I will preface my answer with the statement I have used more than once: If anyone, including any building department plan checker, field inspector, other official, or a contractor, makes any changes or deviations from provided engineered building plans my advice is to obtain a signed statement to the effect they have now become “designer of record”. In effect, they have assumed all liability for the building’s structural design.
With this said, here is where things get dicey. Always pick the battles. Some requests by Building Officials are so minor, it is not worth getting into a fight over. The risk is always in putting forth a challenge, which might raise the ire of the plans checker or inspector. More often than not, a change asked for by the Building Department is a preference item only, which has no code to back it up.
If he wasn’t a building official, it wouldn’t really matter much whether he gets rankled or not. If he was a supplier or subcontractor, fine, take the risk; if he can’t handle it, hire a new one. But you can’t hire new building officials. Get on the wrong side with one and run the risk of installing yourself on the person’s or jurisdiction’s blacklist. Navigating the regulatory quagmire is hard enough without painting a sign on your forehead which says “I am a jerk.”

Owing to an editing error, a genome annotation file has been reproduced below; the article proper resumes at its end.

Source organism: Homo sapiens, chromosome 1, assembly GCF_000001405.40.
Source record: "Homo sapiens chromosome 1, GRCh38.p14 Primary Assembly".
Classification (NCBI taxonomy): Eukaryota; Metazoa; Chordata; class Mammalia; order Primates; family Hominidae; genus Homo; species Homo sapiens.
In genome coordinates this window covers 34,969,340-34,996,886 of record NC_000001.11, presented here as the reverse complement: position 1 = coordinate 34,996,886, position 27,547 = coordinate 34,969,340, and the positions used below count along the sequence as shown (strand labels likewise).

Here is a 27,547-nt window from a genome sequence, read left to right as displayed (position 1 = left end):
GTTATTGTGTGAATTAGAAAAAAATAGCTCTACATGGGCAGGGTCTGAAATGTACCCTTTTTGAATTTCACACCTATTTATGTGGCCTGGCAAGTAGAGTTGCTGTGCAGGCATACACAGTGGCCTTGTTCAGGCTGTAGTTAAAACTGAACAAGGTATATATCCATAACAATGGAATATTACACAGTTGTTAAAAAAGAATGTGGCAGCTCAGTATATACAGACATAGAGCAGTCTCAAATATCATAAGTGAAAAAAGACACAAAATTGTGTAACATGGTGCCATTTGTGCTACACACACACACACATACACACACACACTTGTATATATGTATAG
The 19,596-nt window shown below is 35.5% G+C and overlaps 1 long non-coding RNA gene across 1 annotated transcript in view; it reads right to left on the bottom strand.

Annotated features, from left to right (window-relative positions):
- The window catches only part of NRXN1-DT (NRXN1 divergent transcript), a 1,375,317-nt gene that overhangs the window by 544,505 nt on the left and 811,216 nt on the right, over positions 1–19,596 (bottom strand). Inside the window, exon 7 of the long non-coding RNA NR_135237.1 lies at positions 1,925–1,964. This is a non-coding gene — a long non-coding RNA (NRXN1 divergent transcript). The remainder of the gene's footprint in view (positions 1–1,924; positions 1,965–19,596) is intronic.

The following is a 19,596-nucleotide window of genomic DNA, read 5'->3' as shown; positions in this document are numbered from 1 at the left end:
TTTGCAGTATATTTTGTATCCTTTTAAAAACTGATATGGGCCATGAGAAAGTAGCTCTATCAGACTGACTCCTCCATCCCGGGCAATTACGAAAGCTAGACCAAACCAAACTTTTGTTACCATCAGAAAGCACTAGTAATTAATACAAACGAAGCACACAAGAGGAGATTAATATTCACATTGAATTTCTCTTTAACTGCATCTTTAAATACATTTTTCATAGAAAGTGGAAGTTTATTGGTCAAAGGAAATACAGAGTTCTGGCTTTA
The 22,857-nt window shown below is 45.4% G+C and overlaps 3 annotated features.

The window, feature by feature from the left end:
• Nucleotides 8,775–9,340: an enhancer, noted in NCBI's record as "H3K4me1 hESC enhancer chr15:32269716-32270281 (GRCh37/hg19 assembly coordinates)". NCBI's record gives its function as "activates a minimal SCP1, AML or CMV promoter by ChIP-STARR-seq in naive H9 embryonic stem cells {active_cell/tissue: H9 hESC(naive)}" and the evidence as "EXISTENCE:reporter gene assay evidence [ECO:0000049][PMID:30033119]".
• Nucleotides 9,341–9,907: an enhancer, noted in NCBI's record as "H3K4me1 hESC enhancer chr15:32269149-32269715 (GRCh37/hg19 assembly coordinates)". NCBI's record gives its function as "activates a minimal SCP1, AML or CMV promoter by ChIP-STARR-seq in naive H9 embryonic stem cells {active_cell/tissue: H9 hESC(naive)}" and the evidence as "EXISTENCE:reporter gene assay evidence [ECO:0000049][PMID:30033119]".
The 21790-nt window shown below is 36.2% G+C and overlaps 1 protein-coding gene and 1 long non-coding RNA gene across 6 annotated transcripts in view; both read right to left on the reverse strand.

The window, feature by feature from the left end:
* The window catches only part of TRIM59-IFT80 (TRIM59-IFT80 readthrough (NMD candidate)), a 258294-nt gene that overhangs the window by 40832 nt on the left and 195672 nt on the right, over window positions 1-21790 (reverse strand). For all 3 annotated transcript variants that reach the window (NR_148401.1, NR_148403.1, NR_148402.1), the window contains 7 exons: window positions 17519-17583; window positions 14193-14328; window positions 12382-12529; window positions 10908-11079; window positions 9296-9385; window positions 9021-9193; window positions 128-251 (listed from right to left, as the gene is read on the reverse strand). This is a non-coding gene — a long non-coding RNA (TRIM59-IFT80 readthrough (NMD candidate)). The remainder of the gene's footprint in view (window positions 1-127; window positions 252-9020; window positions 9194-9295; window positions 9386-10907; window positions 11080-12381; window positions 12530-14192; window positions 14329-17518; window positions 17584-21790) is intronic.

Trust me on this one – getting into the jerk line at the Building Department is tantamount to waterboarding. Life…will….become….miserable.
I have heard of projects where during construction the engineer of record got calls from the contractor asking for interpretations to the cryptic red marks all over the structural plans. This is alarming because engineers do not release construction plans with red marks on them. If corrections are to be made, engineers make them in the office and reissue the plans. What has happened is an overzealous plans examiner took it upon himself to change the engineered plans via red marks and then issue the plans for construction without bothering to ask or tell the engineer!
In changing the engineer’s design, the Building Department superseded the actual registered engineer as the engineer of record and assumed all sorts of liability. If their risk manager ever got wind of this, heads would roll. And roll they should.
Oftentimes, engineers do nothing about this, especially if it is near an Act of Congress to obtain a building permit in the particular jurisdiction. Sadly sometimes the only way to obtain a permit is via the building department redoing the design and assuming the liability. Raising a stink could cause long delays in the issuance of a permit.
Before questioning the Building Official, weigh the costs. If the building inspector is a reasonable person, ask the question. If, on the other hand, the inspector is seemingly “out to get you”, maybe let the issue pass and then at the end of the project bring it up to his superior.
If you are a Building Official and reading this, please do give me feedback on “smoothing the road”. Trust me; I am on your side. My goal is always the same: To provide adequate support and education to clients to assist them in getting a well-designed pole building which is safe, sound…and built to code.